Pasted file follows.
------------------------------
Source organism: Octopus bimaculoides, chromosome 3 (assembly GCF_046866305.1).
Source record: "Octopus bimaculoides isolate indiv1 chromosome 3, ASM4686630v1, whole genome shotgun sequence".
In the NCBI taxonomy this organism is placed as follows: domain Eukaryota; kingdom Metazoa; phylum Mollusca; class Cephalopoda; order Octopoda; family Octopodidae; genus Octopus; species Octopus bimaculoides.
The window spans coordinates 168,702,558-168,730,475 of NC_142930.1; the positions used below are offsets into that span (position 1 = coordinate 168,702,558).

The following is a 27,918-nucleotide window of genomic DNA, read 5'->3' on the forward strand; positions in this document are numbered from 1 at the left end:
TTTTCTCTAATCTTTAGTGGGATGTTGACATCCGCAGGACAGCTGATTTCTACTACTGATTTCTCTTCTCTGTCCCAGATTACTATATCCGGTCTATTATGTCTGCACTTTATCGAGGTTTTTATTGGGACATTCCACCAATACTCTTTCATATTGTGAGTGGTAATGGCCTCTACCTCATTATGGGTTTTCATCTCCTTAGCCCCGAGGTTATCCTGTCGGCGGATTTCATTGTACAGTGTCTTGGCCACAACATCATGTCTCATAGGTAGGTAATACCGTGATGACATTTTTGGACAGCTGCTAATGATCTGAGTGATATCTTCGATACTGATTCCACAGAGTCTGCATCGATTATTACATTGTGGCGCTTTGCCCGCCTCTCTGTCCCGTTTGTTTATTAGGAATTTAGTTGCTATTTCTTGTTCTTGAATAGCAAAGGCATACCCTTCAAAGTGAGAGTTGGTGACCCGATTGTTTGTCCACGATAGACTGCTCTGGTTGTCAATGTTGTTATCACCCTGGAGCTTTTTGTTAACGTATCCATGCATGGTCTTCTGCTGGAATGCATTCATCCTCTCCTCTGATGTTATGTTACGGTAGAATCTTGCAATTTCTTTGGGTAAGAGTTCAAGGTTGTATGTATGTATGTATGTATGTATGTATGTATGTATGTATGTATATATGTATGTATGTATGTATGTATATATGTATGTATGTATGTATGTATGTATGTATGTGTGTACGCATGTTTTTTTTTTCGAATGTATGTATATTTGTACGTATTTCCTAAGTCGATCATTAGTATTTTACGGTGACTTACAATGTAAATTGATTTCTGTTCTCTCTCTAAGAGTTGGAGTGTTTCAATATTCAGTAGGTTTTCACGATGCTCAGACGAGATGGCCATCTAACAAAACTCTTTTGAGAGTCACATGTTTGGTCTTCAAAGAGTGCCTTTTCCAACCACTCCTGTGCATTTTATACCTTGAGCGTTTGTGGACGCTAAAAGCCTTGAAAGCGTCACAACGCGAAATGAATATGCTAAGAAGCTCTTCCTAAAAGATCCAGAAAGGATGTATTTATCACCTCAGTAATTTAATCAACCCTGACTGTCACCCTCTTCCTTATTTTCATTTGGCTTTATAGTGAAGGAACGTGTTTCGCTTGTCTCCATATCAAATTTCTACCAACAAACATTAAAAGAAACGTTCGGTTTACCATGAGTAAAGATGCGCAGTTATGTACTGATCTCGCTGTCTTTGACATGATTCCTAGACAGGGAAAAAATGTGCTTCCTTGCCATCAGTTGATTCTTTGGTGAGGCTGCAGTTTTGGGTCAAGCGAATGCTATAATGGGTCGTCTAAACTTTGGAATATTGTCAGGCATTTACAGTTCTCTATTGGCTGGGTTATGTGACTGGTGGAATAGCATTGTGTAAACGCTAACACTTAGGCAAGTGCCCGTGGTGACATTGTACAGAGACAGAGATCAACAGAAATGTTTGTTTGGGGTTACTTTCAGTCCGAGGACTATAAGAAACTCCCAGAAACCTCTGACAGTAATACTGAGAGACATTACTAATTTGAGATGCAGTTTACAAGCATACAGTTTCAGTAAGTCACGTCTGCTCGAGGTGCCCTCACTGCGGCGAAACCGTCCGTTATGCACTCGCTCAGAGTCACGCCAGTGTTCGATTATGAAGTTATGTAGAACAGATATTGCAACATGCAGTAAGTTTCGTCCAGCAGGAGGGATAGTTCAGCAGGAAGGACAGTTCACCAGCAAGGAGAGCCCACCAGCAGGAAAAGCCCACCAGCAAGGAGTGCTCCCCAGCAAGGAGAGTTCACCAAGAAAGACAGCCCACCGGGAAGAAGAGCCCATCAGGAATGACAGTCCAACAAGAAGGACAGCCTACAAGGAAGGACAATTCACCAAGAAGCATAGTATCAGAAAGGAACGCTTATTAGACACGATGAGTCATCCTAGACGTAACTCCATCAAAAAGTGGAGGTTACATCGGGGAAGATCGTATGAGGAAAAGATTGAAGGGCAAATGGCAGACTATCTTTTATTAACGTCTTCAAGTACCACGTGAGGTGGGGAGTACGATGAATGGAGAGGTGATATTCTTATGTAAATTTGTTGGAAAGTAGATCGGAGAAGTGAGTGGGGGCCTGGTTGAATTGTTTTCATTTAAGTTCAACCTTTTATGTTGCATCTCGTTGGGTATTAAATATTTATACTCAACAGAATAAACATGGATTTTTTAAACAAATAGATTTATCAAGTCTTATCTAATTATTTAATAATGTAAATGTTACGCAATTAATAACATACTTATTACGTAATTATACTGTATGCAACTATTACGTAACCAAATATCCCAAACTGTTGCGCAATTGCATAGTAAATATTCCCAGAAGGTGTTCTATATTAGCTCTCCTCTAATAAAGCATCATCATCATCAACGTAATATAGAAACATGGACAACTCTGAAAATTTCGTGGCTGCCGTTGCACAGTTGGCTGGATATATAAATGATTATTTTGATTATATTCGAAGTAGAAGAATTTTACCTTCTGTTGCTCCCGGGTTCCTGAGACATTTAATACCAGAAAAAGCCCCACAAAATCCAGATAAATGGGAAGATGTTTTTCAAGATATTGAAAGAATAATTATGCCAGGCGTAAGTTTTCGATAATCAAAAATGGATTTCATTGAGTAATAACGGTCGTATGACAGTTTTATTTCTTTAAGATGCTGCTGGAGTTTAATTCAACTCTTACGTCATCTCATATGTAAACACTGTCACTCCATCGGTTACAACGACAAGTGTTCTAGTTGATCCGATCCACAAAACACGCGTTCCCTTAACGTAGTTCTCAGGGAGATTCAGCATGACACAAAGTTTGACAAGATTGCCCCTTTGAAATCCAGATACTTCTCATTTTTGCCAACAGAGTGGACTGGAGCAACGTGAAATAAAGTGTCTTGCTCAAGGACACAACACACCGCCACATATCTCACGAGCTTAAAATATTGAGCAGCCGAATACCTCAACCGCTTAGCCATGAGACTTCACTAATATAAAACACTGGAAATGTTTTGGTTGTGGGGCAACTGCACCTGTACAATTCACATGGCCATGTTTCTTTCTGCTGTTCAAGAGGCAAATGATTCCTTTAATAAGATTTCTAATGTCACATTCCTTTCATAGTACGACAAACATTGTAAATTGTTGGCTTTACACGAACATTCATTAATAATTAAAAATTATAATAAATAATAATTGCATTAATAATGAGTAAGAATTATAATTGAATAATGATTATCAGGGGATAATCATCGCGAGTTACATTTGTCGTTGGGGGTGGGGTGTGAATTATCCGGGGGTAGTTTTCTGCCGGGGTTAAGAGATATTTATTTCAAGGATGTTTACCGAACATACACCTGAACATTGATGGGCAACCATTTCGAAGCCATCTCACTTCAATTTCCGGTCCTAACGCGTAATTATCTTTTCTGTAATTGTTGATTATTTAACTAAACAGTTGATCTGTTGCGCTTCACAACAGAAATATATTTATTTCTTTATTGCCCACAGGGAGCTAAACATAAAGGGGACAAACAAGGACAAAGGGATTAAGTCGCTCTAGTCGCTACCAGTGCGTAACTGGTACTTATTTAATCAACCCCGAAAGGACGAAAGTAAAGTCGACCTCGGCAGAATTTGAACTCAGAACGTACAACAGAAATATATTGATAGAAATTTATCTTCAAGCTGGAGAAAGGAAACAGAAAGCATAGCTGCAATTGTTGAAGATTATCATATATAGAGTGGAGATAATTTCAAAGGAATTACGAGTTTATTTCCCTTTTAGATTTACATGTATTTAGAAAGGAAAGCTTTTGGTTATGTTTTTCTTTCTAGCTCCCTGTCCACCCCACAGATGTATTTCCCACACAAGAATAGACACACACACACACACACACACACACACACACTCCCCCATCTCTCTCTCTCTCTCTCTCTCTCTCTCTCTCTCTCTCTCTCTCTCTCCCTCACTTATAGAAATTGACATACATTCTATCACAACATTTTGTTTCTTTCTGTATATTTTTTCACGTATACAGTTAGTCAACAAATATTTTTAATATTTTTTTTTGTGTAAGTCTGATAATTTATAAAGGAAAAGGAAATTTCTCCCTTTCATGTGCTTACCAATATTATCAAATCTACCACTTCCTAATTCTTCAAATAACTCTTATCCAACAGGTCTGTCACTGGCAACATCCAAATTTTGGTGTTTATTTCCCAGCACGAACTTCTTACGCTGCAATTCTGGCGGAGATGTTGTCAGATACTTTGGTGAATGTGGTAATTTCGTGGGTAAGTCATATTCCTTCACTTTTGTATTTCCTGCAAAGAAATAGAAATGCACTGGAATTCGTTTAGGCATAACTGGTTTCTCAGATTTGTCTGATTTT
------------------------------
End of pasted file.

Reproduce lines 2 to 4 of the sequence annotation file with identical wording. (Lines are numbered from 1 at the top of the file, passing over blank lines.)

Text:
Source record: "Octopus bimaculoides isolate indiv1 chromosome 3, ASM4686630v1, whole genome shotgun sequence".
In the NCBI taxonomy this organism is placed as follows: domain Eukaryota; kingdom Metazoa; phylum Mollusca; class Cephalopoda; order Octopoda; family Octopodidae; genus Octopus; species Octopus bimaculoides.
The window spans coordinates 168,702,558-168,730,475 of NC_142930.1; the positions used below are offsets into that span (position 1 = coordinate 168,702,558).